Every game is different. Some of them can feel quite routine and we’ve had that problem in recent seasons, where the majority of opposing EPL sides decide to sit back and give us time on the ball because they know that trying to run with us will almost inevitably lead to zero points for them. But every game will tend to vary based on opponent, squad on the pitch, time of year, standing in the table, and in this most random of sports, where the ball bounces.
Similarly, every official will call games differently; sometimes from game to game. Most EPL officials will call a game more loosely, in the physical sense, than their European counterparts because, for the longest time, the English perspective on the game was often something akin to “a bunch of lads tumbling about in the muck and then, somehow, a goal pops out.” In almost any comparison with the rest of the top 5 leagues and/or the Champions League, EPL games will see clear fouls not considered fouls by the officiating crew on the field. We’ve all just learned to live with this (for the most part.) And now comes VAR.
When Callum Wilson shoved Joe Gomez from behind in the lead-in to Bournemouth’s goal, everyone watching except Paul Tierney thought it was a foul. Arlo White and Graeme Le Saux went on at length about how it was an obvious call, as did every LFC fan in attendance at Anfield and watching at home. It seems, to most rational viewers, a perfect scenario for the intervention of VAR. In every other nation that uses it, you’d get a call from the official in the replay booth down to the match official, saying: “You should probably have a look at this.” Said official would then walk over to the monitor, see what he/she obviously missed, and correct the call. But not in England! In England, they’ve set the baseline for VAR to be a “clear and obvious error” by the official on the field. Since Stockley Park didn’t feel that was the case, no such call came and play proceeded, handing a 1-0 advantage to Bournemouth. That, of course, left everyone else wondering how much more “clear and obvious” a situation could be, outside of Wilson having reached out and punched Gomez in the back of the head.
To Liverpool’s credit, they quickly realized that shoves and all kinds of upper body contact were perfectly acceptable after that point and Milner proceeded to barrel through two opponents in the middle third right away, with no whistle forthcoming. You can’t say that our guys don’t learn quickly. And, after equalizing and then taking the lead less than 30 minutes later, you can’t say they don’t know how to respond to being up against it; recent exceptions against Watford and Chelsea notwithstanding. However, you can look at the performance and wonder about the lack of precision and fluidity that still seems to be plaguing the team, to some degree. I thought this was better than both the previous losses, but there’s room to question whether we should ever have a mid-winter break again. (Yes, that’s a joke.) One of the glaring moments came in the second half that necessitated one of the greatest plays by James Milner, Robot Warrior, in his career:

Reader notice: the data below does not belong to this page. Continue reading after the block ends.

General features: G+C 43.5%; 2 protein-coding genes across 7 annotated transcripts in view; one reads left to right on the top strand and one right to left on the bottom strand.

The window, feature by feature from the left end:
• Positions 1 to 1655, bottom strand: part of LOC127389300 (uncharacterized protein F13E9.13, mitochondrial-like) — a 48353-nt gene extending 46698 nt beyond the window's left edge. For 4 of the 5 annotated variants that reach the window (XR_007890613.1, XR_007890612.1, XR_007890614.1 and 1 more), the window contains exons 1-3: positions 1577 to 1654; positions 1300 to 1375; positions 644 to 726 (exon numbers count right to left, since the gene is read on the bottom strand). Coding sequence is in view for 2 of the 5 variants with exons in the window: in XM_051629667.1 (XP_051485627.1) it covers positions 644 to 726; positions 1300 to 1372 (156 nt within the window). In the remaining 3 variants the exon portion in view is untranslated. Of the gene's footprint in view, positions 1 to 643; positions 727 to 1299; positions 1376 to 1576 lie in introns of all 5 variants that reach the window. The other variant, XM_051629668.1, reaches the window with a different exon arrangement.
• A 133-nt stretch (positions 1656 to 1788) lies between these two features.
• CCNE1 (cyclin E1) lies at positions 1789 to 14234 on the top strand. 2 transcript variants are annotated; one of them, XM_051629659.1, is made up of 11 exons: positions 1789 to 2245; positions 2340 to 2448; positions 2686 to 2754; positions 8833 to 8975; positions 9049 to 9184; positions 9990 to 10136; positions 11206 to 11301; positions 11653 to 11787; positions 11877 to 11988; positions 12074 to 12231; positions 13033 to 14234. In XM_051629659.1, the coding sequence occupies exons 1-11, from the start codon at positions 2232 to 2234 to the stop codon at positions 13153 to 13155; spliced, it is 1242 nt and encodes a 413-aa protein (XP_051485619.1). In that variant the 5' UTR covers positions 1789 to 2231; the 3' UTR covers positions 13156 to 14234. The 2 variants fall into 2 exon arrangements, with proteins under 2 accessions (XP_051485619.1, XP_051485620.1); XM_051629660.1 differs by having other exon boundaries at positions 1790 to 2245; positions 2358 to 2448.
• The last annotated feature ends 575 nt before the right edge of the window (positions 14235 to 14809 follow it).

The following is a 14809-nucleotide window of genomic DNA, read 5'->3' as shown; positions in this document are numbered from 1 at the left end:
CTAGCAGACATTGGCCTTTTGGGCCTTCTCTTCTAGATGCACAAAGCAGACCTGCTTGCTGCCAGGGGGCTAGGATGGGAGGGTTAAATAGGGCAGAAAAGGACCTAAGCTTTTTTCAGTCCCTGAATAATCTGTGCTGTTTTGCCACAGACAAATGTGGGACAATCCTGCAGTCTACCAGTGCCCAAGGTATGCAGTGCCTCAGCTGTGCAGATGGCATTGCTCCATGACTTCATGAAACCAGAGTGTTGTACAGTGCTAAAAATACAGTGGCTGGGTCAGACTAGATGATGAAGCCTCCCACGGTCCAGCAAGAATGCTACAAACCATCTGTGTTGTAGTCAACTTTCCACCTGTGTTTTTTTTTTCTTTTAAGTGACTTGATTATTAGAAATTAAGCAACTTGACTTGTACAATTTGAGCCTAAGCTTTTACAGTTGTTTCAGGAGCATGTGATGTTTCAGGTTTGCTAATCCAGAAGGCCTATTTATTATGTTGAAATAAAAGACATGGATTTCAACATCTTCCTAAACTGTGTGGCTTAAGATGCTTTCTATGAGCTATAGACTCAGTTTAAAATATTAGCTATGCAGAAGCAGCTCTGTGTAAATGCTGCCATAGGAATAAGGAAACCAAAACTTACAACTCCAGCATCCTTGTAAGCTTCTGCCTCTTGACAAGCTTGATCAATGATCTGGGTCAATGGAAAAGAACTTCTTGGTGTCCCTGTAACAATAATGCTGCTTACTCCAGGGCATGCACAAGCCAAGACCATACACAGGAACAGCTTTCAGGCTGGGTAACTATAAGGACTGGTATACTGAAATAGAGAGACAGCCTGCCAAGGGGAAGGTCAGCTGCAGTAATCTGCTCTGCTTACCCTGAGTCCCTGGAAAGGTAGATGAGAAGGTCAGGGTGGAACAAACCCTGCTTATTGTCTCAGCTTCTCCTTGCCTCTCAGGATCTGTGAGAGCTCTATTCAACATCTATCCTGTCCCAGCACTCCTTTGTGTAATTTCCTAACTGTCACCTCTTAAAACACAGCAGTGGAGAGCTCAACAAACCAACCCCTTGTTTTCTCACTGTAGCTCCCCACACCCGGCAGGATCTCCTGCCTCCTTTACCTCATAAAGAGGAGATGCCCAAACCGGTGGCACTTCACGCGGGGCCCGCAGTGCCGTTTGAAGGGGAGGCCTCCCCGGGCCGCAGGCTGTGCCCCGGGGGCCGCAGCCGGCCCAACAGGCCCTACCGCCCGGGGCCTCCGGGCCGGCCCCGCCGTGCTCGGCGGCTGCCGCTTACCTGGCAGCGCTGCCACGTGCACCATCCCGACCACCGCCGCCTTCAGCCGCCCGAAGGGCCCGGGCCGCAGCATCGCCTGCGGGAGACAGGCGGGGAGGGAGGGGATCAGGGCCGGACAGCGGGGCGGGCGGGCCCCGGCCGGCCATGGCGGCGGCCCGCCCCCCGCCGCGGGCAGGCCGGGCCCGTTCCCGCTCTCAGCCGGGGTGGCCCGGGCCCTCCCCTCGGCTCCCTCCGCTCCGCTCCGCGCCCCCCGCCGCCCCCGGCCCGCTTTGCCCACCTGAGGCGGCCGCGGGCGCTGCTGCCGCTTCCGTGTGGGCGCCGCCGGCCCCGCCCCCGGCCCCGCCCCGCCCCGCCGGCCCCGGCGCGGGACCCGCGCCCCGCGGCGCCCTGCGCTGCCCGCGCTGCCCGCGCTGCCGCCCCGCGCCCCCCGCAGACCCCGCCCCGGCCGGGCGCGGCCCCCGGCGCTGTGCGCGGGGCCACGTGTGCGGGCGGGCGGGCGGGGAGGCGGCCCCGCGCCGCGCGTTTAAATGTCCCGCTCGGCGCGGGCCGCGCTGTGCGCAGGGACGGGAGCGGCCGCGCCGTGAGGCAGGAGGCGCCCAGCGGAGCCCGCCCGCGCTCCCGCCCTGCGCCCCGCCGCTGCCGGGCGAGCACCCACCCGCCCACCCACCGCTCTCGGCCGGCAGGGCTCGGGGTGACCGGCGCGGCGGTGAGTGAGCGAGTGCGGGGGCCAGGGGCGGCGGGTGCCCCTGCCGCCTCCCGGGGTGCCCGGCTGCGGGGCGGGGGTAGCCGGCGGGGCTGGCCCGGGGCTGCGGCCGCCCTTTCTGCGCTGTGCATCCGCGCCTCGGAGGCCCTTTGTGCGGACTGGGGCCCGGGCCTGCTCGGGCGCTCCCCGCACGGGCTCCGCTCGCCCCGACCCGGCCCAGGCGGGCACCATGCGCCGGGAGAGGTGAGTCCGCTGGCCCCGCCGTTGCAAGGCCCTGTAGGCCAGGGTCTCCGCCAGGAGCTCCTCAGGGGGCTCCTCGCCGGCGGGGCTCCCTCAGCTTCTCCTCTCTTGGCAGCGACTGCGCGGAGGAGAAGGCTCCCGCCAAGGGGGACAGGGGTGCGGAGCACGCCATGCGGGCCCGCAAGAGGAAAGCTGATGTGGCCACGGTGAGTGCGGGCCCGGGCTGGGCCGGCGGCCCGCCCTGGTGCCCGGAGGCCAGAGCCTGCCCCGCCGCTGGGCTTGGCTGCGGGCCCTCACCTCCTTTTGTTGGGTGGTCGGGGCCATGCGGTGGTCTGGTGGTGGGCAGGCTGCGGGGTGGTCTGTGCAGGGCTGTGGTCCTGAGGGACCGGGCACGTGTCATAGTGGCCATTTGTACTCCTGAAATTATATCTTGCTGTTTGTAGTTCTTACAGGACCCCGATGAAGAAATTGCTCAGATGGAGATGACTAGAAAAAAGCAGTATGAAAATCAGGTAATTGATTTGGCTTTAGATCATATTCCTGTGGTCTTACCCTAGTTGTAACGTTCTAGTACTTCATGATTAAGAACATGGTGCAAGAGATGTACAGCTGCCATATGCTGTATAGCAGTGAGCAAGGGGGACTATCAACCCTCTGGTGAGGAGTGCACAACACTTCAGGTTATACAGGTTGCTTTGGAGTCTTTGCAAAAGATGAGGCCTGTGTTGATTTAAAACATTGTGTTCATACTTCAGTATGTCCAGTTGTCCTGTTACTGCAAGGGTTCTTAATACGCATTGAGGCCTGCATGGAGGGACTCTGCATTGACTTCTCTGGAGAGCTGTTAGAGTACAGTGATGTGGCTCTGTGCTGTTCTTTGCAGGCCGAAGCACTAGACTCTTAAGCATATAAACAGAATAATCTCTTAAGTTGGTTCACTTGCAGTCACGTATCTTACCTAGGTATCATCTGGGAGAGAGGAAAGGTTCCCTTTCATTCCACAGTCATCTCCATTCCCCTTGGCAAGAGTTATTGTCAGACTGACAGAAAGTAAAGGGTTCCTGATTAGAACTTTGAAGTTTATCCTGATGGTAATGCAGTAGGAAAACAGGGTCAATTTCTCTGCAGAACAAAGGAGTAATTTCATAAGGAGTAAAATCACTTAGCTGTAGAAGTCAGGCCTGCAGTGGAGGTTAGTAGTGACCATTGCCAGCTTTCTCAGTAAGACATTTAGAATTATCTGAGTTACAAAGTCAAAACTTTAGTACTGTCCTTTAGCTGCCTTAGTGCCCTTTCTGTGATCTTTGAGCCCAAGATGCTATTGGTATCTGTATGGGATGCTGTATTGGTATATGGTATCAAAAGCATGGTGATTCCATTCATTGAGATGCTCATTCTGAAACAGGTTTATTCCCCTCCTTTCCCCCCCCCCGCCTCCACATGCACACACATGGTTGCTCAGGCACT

Right before that was an example of Fabinho being out of position, again, and basically being a non-entity when it comes to covering the back line. Indeed, you can criticize Ox’s imprecision in the final third all you like, but it might’ve been because he was doing a lot of work running back to cover the middle for when Fabinho wasn’t around, while still having to be up front to cover for Trent.
So, yeah, some players don’t snap back into form after a long-term injury. Surprise! Similarly, every team goes through dips in form. We’re kinda still in it and yet also managed to grind out a 2-1 win over a side desperate to get out of the relegation zone, just like Watford were. Sometimes your machine doesn’t run perfectly, but it still runs and, if it still does its job (unlike the Premier League’s version of VAR), there’s not a ton to complain about.